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War Economy

Departmental Staff Difficulties

Departmental Staff Difficulties

Apart from the fact that, in most industries, the rapid saturation of any excess capacity made it difficult to get competitive tenders, the Government was hindered by insufficient departmental staff to make advance estimates of the content of jobs. Staff shortage also prevented adequate inspections of the work as it progressed: a deficiency which led to waste and made the checking of firms’ accounts even more difficult.

Lack of advance estimates of job content was the most serious drawback. Without them, there was no possibility of reaching agreement on a price for the job before work started. There was then no target for the contractor which would automatically bring him increased profit if he kept within it. He had no incentive to do the work efficiently.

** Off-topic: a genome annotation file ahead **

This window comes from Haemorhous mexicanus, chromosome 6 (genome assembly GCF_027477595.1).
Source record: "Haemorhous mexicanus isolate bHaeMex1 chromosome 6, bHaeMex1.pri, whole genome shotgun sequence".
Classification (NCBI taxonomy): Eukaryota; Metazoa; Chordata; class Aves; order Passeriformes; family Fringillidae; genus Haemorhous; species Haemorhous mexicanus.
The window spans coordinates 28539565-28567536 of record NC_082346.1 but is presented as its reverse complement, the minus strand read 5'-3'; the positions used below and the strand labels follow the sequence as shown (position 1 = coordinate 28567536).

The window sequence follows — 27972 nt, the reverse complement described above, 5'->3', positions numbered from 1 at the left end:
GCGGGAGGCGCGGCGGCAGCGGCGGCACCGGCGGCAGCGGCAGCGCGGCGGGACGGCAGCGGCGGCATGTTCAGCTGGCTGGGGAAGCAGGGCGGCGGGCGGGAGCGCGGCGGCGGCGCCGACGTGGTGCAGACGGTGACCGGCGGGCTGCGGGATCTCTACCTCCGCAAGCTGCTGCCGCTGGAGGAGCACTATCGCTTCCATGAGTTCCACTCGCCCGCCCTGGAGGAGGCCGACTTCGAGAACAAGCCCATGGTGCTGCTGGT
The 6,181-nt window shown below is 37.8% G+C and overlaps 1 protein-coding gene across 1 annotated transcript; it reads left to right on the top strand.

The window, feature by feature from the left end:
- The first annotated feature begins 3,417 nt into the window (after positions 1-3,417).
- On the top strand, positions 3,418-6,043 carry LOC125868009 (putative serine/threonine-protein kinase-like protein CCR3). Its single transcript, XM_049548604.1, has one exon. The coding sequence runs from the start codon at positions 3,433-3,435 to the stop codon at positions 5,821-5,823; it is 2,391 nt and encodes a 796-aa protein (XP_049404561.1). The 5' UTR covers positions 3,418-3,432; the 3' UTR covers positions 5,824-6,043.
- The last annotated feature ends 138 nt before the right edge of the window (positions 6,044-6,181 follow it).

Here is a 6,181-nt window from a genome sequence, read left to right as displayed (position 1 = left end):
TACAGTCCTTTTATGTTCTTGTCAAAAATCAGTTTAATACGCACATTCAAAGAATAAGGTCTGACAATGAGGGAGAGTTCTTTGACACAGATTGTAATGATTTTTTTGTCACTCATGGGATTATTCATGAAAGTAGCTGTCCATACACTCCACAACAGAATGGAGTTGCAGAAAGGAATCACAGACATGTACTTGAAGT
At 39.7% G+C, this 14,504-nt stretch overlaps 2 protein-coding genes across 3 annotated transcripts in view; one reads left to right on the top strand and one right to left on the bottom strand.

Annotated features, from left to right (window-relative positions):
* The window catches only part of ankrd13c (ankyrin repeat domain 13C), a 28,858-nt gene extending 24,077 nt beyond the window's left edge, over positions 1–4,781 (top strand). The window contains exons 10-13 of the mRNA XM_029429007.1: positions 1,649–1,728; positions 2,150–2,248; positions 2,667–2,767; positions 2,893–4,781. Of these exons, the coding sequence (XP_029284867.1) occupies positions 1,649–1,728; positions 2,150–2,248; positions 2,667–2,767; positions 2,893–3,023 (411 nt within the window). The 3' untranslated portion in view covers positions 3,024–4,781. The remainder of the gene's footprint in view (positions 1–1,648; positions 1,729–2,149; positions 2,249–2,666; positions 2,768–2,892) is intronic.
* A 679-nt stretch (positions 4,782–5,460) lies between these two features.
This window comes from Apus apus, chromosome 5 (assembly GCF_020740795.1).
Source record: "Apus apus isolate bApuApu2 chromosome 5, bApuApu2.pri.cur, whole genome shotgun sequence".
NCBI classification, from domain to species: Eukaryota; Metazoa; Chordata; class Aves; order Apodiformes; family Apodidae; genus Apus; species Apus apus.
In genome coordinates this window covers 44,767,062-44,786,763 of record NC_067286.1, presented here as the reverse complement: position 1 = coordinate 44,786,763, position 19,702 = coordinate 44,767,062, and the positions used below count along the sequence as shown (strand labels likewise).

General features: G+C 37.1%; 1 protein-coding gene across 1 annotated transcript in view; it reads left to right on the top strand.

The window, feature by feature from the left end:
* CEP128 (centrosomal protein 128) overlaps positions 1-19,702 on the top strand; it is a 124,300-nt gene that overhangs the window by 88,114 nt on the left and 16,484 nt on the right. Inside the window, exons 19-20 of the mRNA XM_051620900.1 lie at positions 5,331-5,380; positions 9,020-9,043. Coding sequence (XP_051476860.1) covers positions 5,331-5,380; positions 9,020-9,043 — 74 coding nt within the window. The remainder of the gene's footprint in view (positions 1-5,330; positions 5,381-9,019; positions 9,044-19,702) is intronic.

In those cases where there was no target figure for the whole job, but the profit element was fixed in advance, there was still no incentive for the contractor to keep down costs. Worse still, in the cases where profit was related to actual costs, there was even an incentive to inefficiency—extra costs meant extra profit.

These troubles, combined with inadequate staffs to check progress of work and review charges, left the Government in a very vulnerable position at a time when so much extra war work had to be done.